Once Upon A Rhyme In America
In the month of October, with musicians railing about endorsements and civic duty, an outdated lyric campaigned in my mind: "Nixon's in a coma and I hope it's gonna last." It's doubtful that Luna's Dean Wareham was trying to politically persuade or even offend people when he sang those words on Penthouse in 1995. He probably just wanted a rhyme for "Headed for Tacoma and driving too fast." That's the way the lead singer operates; he pairs words in Seussian swirls and unwittingly writes some of dream-pop's finest poetry. Who else could convince us that the perfect rhyme for "girlies" is "earlies"? These seemingly nonsensical jewels hide away in the band's eternal shimmer. Maybe the secret decoder ring that deciphers them can be found in an out-of-season amusement park, or a night of big-city club hopping, or a pop culture phenomenon that didn't even exist when the lyric was penned. The key to Wareham's words is that they latch onto your brain until given a chance to make sense of themselves.
Rendezvous (Jetset), Luna's seventh studio release and final album, continues these beautifully cryptic sonnets. Hear just one song by Luna and you'll forever recognize the warm glow of guitars and lullaby bass, topped off by an instrument incongruous with your average bliss-out. Wareham's milquetoast voice suggests a bank teller who scribbles his lovelorn secrets on the backs of deposit slips only to unleash them on an empty room at open mic night. He's nebbishy, quietly romantic, and--as many of his songs suggest--dreaming of road trip getaways. Rendezvous adds Malibu, Kansas City, and Buffalo to his itinerary. And you're invited along with a gentle Honey bunny, come on.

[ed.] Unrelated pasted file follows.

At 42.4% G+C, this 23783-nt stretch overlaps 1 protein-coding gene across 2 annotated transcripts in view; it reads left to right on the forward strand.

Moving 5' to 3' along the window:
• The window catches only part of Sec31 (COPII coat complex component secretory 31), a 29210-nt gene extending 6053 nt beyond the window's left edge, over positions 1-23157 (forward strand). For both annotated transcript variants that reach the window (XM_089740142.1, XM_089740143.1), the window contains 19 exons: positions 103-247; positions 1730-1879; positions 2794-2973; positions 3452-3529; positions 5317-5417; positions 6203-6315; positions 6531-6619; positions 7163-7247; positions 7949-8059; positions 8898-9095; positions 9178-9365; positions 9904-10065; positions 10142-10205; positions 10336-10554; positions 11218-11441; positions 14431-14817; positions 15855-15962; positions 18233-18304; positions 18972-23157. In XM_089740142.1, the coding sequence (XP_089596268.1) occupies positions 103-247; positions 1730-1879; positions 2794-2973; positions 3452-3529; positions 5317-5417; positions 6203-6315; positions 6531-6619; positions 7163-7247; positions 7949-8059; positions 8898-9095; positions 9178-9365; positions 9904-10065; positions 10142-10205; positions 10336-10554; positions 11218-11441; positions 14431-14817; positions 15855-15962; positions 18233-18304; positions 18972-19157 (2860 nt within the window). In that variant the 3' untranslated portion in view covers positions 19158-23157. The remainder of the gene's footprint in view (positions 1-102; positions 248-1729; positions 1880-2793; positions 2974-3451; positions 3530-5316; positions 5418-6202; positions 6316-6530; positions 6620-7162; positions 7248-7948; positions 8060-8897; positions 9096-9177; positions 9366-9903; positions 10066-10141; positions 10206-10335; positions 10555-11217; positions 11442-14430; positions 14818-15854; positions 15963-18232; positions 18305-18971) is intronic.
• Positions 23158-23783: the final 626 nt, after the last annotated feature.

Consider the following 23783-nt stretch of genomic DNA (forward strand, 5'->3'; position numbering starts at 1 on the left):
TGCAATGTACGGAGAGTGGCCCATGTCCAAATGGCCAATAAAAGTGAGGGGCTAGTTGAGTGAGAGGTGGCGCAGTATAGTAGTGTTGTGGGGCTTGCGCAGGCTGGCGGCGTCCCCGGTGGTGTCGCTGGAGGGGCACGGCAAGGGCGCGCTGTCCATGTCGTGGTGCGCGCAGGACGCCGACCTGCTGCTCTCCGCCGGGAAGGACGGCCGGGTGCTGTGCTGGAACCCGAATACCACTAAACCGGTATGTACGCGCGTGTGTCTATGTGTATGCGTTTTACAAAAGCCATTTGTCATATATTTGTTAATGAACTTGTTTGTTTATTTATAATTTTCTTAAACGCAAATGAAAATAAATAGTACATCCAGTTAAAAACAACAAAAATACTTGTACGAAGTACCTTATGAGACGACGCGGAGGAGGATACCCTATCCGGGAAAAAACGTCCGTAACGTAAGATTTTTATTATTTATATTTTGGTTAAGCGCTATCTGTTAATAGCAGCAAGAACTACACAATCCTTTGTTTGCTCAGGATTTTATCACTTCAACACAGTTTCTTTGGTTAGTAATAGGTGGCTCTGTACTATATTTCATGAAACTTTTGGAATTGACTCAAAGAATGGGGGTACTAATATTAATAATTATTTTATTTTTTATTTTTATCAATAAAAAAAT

This particular travelogue also marks the first (and last) time Wareham breaks from his role of monotone Casanova to hand the mic to guitarist Sean Eden. The transition is seamless; on the lazy "Broken Chair," Eden's soft falsetto floats on bassist Britta Phillips's airy backups. Having transformed herself from a former cartoon-voice actress into Wareham's indie songstress partner on a side-project album called L'Avventura, Phillips is sadly underutilized on Rendezvous. But in the rare moments when a feminine voice chimes in, the music reassures you that Wareham's heartsick outsider isn't so alone in the world.
For all their glittery dream scenery, Luna are at their most likeable when they're toppling the cubicle walls and fleeing for the highway. Though the band never quite reaches raucous heights, "Speedbumps" begs to be accompanied by a sunshine-on-asphalt glare. Equally boisterous is "Astronaut," a song so nice they released it twice. Here they offer a remix that sounds nearly identical to the giddy love letter that first appeared on 2002's Close Cover Before Striking. While the tiniest bit of flange on the drum breakdowns might nudge you toward the dance floor, the buoyant guitar still renders ironic Wareham's desire to "send you a pentagram" and "feed you Diazepam."
In its second half, Rendezvous almost seems to lampoon Wareham's A-B-A-B nursery rhymes. "Star-Spangled Man" and "Motel Bambi" are laundry lists of cutesy couples: denim suit and snakeskin boot, Stephen Sprouse and Chairman Mouse, key lime pie and hazy sky. They might seem like overly twee filler now, but sometime in the future, these words could echo all that's important in your life--or just a fleeting thought in an Arizona diner.
To the unindoctrinated bystander, the whole concept of pulling esoteric meaning out of Wareham's silly words might seem even more absurd than the words themselves. Maybe that idea is absurd. Or maybe years from now, when the members of Luna have settled into other projects, their fans will figure out what it all means. This isn't instant-gratification knowledge; it's not a secret they can share. You have to find your own decoder ring.
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